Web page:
During these inter-testament times, the Nabateans controlled not only much of the area south of the Dead Sea but also the eastern shore. The Hamonean rulers of Israel legitimately viewed them as a possible invasion threat, perhaps with an attack coming across the Dead Sea.

The major occupation of the site began in the Hasmonean period (second-first centuries B.C.E.), when the solid square building was built with a central courtyard and a tower in the corner. Following their military conquests in the second century B.C.E., Hasmonean monarchs colonized the Jordan Valley and the Dead Sea coast with a chain of fortresses built to protect the Jewish state from incursions by the Nabateans to the east. Qumran was one of these forts. ... Qumran was not designed to resist invaders, but simply as a forward military observation and command post to warn of an impending attack (and also to supervise traffic on the Dead Sea). In addition to forts on the heights, the Hasmonean rulers built two fortified docks on the shore of the Dead Sea to protect sea traffic. (Qumran - The Pottery Factory, Biblical Archaeology Review, September/October 2006.)

While in the Hasmonean period, we need to take note of the father of Herod the Great, Antipater. This Herod the Great was the one who appears in the account of the birth and early life of Jesus as being the one who slaughtered the infants in Bethlehem (Matthew 2:1, 16). Antipater's wife and Herod's mother, Kypros, was a Nabatean.

Tradition is not necessarily a sure guide for history, but it has sometimes been found to be carrying elements of truth. One such ancient tradition concerns the Apostle Paul and his journey into Arabia...

Galatians 1:15-17 But when God, who set me apart from birth and called me by his grace, was pleased 16 to reveal his Son in me so that I might preach him among the Gentiles, I did not consult any man, 17 nor did I go up to Jerusalem to see those who were apostles before I was, but I went immediately into Arabia and later returned to Damascus. (NIV)

Tradition holds that Paul went to Petra which was the capital of Arabia. This is probable, but not certain. One thing that is certain is that Petra was introduced very early to the gospel, quickly becoming a city with great Christian influence including the seat of a Christian bishop in subsequent centuries. Even if Paul did not go specifically to Petra, he was certainly aware of the ruler at Petra, king Aretas. Damascus was actually at the northernmost part of the territory ruled by Aretas, so to say that Paul left Damascus and went "into Arabia" was to say that he headed south, still on the eastern side of the Jordan River and Dead Sea, further into the territory of Aretas. Note that this is not the same Aretas referenced in the Maccabean account; rather it was a successor by the same name, Aretas IV.

 Ruins of two Byzantine churches at Petra, one early (foreground),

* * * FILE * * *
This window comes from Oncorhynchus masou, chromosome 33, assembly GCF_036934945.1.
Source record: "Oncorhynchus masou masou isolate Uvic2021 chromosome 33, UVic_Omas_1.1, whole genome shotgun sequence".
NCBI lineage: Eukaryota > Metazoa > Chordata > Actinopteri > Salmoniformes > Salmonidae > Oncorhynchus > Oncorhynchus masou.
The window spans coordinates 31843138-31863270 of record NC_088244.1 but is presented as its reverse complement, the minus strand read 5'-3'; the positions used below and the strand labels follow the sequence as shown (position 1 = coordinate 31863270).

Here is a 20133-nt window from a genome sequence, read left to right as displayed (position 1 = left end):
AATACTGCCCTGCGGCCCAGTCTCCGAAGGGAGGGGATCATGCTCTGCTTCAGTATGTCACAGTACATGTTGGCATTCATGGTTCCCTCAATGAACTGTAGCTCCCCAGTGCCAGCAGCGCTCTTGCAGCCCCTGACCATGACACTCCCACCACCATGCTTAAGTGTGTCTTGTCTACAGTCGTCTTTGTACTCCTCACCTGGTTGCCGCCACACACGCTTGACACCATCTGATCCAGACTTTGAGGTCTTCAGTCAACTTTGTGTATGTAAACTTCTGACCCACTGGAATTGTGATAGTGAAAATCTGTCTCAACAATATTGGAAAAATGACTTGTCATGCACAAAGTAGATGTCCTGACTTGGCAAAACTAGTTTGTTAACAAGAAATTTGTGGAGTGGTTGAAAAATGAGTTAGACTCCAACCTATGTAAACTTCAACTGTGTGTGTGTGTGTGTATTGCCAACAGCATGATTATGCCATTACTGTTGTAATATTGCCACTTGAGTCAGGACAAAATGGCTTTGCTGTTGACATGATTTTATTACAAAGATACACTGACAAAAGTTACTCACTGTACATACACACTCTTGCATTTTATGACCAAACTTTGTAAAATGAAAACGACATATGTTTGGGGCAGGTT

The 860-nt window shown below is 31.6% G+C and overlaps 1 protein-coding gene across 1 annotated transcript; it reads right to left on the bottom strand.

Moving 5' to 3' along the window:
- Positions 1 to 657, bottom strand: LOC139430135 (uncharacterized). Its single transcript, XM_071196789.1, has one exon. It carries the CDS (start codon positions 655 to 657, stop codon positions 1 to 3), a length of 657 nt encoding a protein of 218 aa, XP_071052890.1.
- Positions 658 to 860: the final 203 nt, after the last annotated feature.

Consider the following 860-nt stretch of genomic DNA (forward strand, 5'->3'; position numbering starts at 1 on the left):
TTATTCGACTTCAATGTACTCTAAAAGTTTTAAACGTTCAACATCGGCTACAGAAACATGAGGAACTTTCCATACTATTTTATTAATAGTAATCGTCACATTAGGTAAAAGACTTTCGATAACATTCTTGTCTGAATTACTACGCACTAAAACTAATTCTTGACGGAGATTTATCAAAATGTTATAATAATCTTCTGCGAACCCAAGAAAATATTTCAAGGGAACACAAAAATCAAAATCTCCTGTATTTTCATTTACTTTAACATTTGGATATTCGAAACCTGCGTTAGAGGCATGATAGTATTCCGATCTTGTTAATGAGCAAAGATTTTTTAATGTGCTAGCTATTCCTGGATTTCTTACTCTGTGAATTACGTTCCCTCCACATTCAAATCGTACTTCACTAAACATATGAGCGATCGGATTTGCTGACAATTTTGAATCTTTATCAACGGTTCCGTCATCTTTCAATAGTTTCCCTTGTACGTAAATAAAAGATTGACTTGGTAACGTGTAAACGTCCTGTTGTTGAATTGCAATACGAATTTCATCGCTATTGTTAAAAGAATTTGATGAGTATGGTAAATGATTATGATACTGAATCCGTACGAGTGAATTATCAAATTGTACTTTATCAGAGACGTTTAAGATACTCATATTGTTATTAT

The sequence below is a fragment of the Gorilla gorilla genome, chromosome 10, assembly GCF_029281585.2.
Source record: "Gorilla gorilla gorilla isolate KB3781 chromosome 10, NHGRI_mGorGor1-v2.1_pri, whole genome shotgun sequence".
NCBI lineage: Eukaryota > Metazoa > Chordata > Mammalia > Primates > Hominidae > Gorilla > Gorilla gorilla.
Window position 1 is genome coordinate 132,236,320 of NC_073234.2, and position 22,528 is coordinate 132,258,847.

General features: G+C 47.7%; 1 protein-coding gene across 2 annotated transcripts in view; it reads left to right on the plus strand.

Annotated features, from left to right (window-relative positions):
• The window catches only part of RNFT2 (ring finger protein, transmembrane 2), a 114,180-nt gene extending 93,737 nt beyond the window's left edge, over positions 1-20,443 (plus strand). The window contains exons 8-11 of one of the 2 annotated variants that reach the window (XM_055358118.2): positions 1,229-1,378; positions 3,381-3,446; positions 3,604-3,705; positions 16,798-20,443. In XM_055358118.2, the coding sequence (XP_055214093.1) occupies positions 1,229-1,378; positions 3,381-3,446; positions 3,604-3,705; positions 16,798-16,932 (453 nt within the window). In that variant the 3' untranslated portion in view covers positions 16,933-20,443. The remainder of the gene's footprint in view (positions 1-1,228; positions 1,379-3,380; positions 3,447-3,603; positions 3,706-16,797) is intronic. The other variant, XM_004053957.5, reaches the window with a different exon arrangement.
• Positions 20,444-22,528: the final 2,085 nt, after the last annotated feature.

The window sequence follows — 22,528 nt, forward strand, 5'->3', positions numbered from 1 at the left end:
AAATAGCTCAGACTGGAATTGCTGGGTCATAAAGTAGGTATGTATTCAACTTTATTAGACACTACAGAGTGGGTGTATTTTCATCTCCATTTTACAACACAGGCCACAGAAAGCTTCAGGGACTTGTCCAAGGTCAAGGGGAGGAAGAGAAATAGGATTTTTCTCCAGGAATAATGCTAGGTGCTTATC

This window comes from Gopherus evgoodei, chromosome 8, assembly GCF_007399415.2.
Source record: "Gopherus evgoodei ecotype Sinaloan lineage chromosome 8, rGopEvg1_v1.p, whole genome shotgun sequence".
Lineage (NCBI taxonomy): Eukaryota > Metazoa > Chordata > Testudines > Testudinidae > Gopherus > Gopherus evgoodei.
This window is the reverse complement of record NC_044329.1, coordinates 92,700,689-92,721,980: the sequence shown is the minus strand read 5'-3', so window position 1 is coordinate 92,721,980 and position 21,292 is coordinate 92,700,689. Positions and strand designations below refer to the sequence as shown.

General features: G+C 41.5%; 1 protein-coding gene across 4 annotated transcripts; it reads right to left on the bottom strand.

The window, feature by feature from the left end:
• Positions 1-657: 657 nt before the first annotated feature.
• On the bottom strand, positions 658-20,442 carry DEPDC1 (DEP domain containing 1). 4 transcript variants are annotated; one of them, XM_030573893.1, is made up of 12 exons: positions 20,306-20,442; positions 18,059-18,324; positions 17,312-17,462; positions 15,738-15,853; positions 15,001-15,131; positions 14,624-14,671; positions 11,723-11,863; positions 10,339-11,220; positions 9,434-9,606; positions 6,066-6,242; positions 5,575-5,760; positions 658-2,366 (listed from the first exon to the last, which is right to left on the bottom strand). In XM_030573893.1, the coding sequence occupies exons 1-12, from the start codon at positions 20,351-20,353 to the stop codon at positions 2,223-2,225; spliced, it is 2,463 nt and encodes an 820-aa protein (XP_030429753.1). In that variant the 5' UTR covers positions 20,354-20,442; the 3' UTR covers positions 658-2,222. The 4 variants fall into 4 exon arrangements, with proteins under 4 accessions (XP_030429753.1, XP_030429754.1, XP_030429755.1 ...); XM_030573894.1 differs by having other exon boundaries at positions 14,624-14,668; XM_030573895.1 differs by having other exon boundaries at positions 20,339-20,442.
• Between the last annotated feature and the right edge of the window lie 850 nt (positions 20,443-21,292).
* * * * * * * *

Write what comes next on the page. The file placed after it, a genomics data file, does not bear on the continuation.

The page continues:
one late (in background).under the white roof for protection.

 Ruins of 4th century church. Center round opening is for a water cistern

 Ornate tile floor of 5th or 6th century church with animal and other scenes.
There are seventy square meters of tiling in the side aisles.
In December 1993, a cache of 152 papyrus scrolls in Byzantine Greek
 and possibly late Arabic were uncovered at this site.

Baptismal Font at 4th century church.


We know for sure that king Aretas IV (or at least his governing officials) were impacted by Paul's teaching and protests from Jewish subjects, stemming from that initial time in Arabia and Paul's return to Damascus (Acts 9:22-25). Paul directly cited this in a summary of events concerning his ministry.

2 Corinthians 11:32-33 In Damascus the governor under King Aretas had the city of the Damascenes guarded in order to arrest me. 33 But I was lowered in a basket from a window in the wall and slipped through his hands. (NIV)

Again, it is not improbable that King Aretas already was aware of this man Paul (formerly Saul) who had spent time in his kingdom and perhaps in the capital city. The Nabatean kingdom was one filled with idols, especially the capital city of Petra. Paul's message that these are not truly gods (Galatians 4:8) and that there is only one true God would have been an affront to the entire kingdom. This would have certainly encouraged the leadership to want to have him arrested, when prodded by the Jews. If you are thinking, "don't the Jews also believe that there is only one true God?", so why wouldn't they be a threat as well? There is a difference. The message of Christianity (and Paul) is that all people are commanded to repent and turn to God through Jesus Christ (Acts 17:30). The Jews, much as they still practice today, did not seek after proselytes or converts. If someone wished to convert that's fine, but for the most part they left the Gentiles to their ways (so long as they didn't try to impose pagan beliefs and practices on them).